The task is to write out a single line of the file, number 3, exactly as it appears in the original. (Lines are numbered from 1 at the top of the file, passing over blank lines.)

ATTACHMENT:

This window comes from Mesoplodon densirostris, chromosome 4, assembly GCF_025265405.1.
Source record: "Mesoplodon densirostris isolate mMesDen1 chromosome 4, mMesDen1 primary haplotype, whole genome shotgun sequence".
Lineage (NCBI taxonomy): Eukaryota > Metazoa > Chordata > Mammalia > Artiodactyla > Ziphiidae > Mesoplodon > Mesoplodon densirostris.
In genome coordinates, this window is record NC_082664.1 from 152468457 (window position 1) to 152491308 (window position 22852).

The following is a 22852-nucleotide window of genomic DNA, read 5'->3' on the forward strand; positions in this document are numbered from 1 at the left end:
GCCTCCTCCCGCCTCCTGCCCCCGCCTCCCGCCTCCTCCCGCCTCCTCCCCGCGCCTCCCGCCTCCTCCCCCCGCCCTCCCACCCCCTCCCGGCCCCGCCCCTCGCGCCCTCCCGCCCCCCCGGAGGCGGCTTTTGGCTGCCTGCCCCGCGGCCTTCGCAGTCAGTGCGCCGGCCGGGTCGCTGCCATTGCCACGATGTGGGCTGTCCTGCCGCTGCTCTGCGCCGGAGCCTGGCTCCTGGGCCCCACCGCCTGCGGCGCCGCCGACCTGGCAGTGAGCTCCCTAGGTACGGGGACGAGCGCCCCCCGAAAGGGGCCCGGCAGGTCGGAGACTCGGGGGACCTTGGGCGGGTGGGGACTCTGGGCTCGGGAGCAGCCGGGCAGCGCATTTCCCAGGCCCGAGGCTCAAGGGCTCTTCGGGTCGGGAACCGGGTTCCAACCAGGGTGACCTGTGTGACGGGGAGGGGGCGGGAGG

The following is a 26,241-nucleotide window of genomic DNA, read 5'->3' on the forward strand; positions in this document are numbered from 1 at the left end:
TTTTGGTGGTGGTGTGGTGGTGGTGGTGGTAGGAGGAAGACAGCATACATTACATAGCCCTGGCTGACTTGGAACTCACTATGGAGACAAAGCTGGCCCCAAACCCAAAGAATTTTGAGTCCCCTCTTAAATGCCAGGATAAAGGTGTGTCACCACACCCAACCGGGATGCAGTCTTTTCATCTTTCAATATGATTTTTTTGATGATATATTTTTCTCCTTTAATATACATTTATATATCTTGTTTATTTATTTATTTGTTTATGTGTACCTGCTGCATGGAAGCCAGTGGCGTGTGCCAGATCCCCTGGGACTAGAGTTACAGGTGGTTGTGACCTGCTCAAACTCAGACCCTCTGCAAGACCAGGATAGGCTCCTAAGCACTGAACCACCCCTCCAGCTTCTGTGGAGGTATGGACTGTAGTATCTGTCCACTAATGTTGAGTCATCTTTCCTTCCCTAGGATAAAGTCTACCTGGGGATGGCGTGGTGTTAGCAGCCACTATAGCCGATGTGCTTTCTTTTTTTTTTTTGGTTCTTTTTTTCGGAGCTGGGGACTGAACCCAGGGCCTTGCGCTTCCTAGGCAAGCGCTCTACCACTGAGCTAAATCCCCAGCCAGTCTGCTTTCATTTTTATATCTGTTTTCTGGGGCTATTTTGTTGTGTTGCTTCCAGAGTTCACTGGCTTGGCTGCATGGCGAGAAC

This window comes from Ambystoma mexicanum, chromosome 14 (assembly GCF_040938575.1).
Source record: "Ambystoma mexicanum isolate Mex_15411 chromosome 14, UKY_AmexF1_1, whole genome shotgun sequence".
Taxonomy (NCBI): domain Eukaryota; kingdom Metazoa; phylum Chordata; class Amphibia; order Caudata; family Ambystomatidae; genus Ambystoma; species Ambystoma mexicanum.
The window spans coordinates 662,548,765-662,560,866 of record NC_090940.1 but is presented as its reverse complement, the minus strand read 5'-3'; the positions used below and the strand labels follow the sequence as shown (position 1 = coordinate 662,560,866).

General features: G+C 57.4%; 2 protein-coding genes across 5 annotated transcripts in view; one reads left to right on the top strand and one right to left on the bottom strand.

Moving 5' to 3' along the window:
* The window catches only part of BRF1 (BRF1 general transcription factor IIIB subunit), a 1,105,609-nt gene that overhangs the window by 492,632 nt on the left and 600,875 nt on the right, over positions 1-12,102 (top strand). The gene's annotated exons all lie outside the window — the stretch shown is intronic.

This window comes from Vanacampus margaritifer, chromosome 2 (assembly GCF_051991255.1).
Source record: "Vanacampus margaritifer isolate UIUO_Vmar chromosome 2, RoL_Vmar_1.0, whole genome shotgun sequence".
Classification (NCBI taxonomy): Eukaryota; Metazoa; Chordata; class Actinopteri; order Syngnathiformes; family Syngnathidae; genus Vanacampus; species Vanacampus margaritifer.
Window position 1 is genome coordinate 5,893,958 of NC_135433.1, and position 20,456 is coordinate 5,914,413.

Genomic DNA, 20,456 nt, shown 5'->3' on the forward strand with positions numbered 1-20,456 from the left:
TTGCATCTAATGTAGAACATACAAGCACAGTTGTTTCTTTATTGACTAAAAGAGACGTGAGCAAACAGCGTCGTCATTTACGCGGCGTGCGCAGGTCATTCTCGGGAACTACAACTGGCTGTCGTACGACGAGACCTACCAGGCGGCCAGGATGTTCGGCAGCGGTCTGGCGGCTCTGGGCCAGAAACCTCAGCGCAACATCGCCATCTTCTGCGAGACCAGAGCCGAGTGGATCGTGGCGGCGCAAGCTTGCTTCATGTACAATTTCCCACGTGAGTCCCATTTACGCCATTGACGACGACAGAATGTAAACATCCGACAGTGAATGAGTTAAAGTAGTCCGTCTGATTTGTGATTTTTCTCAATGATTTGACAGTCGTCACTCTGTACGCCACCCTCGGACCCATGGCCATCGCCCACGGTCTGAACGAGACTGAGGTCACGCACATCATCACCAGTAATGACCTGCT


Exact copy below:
Lineage (NCBI taxonomy): Eukaryota > Metazoa > Chordata > Mammalia > Artiodactyla > Ziphiidae > Mesoplodon > Mesoplodon densirostris.